readeef is a feed aggregator. Similar to the late Google Reader
The major difference is that it is self-hosted. Your readeef instance will remain operational for as long as you let it. This is what makes it your feed reader.
It also has some of the expected features of a feed aggregator, such as multi-user support, and feed organization with tags.

These are just some of the major features of readeef:

  • Multiple user support
  • Organizing feeds with tags, as well as showing only unread articles from feeds and tags
  • Displaying popular articles among the user's feeds
    • Various social sites are used to calculate the articles' popularity scores
    • The list of sites may be configured
    • Scoring may be turned off entirely
  • Managing favorite articles
  • Searching for articles
    • The search is constrained to the current feed or tag
  • Server notification of feed updates
  • Theme selection
  • I18N support
  • Support for various services with which to share articles
  • Admin user management
    • Creating new users
    • Removing existing users
  • Feed management
    • Searching for new feeds using keywords or urls
    • Adding and removing feed tags
  • Pubsubhubbub support
  • Article content extraction support
    • Supports different extractors, such as readability
    • Defaults to the configuration-free GoOse extractor
  • Article thumbnailing support
    • Supports different thumbnailers
    • May be configured to use an extractor to pull the top image from an article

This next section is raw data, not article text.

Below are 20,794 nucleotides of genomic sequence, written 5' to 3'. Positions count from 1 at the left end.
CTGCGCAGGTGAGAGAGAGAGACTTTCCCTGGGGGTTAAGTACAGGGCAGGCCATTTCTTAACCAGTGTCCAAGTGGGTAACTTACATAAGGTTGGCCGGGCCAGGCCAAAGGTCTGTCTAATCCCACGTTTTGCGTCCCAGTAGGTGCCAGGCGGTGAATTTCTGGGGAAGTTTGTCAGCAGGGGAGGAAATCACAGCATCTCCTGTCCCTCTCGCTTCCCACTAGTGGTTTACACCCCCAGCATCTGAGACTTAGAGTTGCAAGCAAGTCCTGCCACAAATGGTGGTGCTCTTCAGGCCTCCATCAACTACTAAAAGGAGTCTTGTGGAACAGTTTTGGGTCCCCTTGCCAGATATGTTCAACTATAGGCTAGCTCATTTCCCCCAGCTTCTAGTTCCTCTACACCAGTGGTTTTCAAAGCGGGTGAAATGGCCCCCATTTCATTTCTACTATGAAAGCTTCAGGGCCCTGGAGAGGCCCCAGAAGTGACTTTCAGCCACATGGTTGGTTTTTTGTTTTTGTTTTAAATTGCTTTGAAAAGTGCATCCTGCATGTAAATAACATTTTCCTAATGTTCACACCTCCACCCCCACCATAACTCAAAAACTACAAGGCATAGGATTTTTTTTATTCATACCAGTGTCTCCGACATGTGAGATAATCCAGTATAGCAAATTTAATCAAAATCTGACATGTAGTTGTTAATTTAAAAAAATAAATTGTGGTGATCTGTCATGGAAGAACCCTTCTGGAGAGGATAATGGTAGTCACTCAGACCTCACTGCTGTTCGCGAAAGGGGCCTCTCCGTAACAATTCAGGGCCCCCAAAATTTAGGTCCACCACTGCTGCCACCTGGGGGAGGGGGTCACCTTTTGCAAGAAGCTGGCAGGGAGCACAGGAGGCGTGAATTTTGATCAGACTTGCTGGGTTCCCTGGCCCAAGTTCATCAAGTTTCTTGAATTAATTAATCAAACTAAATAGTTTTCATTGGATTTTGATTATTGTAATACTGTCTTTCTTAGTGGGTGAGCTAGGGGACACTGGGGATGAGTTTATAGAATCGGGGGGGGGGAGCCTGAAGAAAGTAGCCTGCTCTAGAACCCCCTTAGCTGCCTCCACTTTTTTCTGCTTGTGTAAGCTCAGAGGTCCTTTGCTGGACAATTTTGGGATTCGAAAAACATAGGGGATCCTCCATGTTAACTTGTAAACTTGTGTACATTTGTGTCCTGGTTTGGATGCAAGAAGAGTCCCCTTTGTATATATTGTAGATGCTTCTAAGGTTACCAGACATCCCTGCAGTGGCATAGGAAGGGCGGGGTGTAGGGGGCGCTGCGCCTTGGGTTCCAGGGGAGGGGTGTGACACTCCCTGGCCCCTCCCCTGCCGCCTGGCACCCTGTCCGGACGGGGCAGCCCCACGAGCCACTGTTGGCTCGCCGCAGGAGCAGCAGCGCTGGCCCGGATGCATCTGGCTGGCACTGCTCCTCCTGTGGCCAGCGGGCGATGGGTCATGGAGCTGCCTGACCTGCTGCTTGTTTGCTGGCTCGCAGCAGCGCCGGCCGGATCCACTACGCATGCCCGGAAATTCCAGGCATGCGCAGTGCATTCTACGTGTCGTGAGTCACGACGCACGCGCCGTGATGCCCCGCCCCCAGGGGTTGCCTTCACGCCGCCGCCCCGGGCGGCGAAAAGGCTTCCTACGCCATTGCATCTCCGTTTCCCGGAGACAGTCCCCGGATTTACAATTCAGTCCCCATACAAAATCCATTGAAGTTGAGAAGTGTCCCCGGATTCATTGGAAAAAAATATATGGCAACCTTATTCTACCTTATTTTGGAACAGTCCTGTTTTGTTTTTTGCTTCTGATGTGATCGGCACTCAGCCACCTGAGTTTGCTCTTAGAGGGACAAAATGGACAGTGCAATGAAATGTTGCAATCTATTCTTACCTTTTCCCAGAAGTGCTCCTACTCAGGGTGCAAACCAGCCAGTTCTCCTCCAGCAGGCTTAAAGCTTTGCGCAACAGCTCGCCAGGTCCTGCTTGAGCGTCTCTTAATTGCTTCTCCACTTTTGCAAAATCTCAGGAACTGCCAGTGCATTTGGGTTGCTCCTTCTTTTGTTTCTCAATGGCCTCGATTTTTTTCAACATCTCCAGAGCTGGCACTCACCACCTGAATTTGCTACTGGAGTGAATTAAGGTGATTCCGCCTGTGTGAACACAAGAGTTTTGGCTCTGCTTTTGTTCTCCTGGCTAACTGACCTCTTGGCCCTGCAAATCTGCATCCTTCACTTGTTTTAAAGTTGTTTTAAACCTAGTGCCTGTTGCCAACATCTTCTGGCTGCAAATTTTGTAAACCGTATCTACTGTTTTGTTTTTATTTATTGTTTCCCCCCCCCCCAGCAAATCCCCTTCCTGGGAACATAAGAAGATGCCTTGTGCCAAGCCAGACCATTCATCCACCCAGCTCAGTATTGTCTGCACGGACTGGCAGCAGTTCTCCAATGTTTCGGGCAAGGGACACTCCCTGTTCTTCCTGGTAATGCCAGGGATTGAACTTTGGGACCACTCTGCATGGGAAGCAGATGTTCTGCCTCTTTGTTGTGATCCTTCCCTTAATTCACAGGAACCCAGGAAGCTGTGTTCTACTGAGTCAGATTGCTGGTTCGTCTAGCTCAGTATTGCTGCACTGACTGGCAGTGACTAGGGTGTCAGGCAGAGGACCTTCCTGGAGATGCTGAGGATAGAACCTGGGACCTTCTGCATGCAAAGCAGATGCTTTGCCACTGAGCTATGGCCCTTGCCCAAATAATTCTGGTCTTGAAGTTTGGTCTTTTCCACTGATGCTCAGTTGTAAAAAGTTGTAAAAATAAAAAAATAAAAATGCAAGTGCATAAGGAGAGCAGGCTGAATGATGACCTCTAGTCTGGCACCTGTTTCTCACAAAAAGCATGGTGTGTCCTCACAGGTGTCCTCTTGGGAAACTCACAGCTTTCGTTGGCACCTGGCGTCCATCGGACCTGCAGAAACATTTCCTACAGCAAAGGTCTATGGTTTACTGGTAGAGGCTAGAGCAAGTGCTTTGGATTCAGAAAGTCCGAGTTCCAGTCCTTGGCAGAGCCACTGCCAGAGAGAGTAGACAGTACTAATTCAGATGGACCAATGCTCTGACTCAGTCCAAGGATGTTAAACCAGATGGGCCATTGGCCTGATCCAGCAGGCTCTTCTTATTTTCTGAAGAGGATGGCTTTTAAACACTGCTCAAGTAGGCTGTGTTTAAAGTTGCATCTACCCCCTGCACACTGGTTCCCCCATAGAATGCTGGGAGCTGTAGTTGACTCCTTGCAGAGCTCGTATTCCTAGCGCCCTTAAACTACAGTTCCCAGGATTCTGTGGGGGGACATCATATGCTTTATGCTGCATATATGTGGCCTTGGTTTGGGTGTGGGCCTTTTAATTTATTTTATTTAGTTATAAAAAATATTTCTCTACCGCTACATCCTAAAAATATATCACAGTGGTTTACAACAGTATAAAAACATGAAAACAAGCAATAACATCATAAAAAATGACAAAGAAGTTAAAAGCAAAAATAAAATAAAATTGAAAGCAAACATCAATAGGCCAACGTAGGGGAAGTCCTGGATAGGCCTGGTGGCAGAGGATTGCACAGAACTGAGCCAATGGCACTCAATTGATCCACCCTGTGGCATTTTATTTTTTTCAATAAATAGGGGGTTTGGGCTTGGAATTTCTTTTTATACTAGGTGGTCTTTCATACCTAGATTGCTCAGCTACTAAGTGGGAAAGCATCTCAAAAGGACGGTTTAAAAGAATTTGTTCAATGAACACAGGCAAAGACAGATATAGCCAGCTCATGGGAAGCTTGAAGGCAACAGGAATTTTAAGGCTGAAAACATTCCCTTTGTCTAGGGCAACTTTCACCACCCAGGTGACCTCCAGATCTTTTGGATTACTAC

• Defaults to using an image that is present in the feed article's description
  • Configuration of different search providers
    • Defaults to the configuration-free Bleve search indexer
    • For extra features, elasticsearch may be configured
  • Support for various databases
    • Defaults to SQLite, since it doesn't require any configuration. May cause locking problems!
    • Setting up PostgreSQL is preferred
  • Optional emulation of popular aggregator APIs
    • Feed-a-fever API support. Relatively complete support. If enabled, the entry URL will be /api/v2/fever/ (note the trailing /). Tested using: Press
    • Tiny Tiny RSS API support. Support for article labeling, notes, publishing and arching is missing. If enabled, the entry URL will be /api/v12/tt-rss. Tested using: Tiny Tiny RSS

Configuration

readeef's configuration is written using the same syntax as git's config. It is separated into sections, marked using [ ]. The default configuration values are present in godoc , under the variable `DefaultCfg` Low-level server configuration can also be set in the same file. The server-specific options are showin in godoc , under the variable `DefaultCfg` A typical configuration file might contain the following:

[logger]
    level = error
    file = error.log
    formatter = text
    access-file = access.log
[db]
    driver = postgres
    connect = host=/var/run/postgresql user=readeef dbname=readeef sslmode=disable
[timeout]
    connect = 2s
    read-write = 10s
[feed-manager]
    update-interval = 5m            # At what interval to update the feeds
[api]
    emulators = fever
[content]
    search-provider = elastic       # Sets up elasticsearch
    extractor = readability         # Sets up readability as the content extractor
    article-processors = proxy-http # Adds the proxy-http processor to the list of processors
                                    # Requires that the session middleware is used
                                    # Useful when the web interface is on an https host

    readability-key = MY_READABILITY_KEY        # your readability API key
    elastic-url = http://example.com:19200